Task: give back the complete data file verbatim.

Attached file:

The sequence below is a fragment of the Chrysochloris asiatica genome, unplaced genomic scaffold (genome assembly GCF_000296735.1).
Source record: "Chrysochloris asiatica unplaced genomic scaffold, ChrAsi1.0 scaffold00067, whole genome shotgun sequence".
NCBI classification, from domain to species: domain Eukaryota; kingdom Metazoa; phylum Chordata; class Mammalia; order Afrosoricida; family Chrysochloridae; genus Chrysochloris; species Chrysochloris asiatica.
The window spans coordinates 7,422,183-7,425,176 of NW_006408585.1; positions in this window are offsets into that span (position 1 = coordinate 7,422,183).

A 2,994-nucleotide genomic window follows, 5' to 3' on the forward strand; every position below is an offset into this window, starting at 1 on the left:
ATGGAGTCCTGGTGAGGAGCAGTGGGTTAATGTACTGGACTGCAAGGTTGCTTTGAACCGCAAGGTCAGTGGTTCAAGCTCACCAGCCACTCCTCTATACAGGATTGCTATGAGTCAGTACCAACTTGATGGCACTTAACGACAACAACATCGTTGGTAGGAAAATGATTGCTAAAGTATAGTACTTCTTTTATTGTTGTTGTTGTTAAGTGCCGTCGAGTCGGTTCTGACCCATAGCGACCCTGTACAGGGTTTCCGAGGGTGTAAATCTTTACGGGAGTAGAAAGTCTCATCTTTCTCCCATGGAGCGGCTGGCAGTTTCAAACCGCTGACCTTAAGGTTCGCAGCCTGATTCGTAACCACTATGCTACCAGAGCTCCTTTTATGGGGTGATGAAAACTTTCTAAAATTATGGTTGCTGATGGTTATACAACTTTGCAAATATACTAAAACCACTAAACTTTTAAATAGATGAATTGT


The sequence below is a fragment of the Chrysochloris asiatica genome, unplaced genomic scaffold (genome assembly GCF_000296735.1).
Source record: "Chrysochloris asiatica unplaced genomic scaffold, ChrAsi1.0 scaffold00067, whole genome shotgun sequence".
NCBI classification, from domain to species: domain Eukaryota; kingdom Metazoa; phylum Chordata; class Mammalia; order Afrosoricida; family Chrysochloridae; genus Chrysochloris; species Chrysochloris asiatica.
The window spans coordinates 7,422,183-7,425,176 of NW_006408585.1; positions in this window are offsets into that span (position 1 = coordinate 7,422,183).

A 2,994-nucleotide genomic window follows, 5' to 3' on the forward strand; every position below is an offset into this window, starting at 1 on the left:
ATGGAGTCCTGGTGAGGAGCAGTGGGTTAATGTACTGGACTGCAAGGTTGCTTTGAACCGCAAGGTCAGTGGTTCAAGCTCACCAGCCACTCCTCTATACAGGATTGCTATGAGTCAGTACCAACTTGATGGCACTTAACGACAACAACATCGTTGGTAGGAAAATGATTGCTAAAGTATAGTACTTCTTTTATTGTTGTTGTTGTTAAGTGCCGTCGAGTCGGTTCTGACCCATAGCGACCCTGTACAGGGTTTCCGAGGGTGTAAATCTTTACGGGAGTAGAAAGTCTCATCTTTCTCCCATGGAGCGGCTGGCAGTTTCAAACCGCTGACCTTAAGGTTCGCAGCCTGATTCGTAACCACTATGCTACCAGAGCTCCTTTTATGGGGTGATGAAAACTTTCTAAAATTATGGTTGCTGATGGTTATACAACTTTGCAAATATACTAAAACCACTAAACTTTTAAATAGATGAATTGT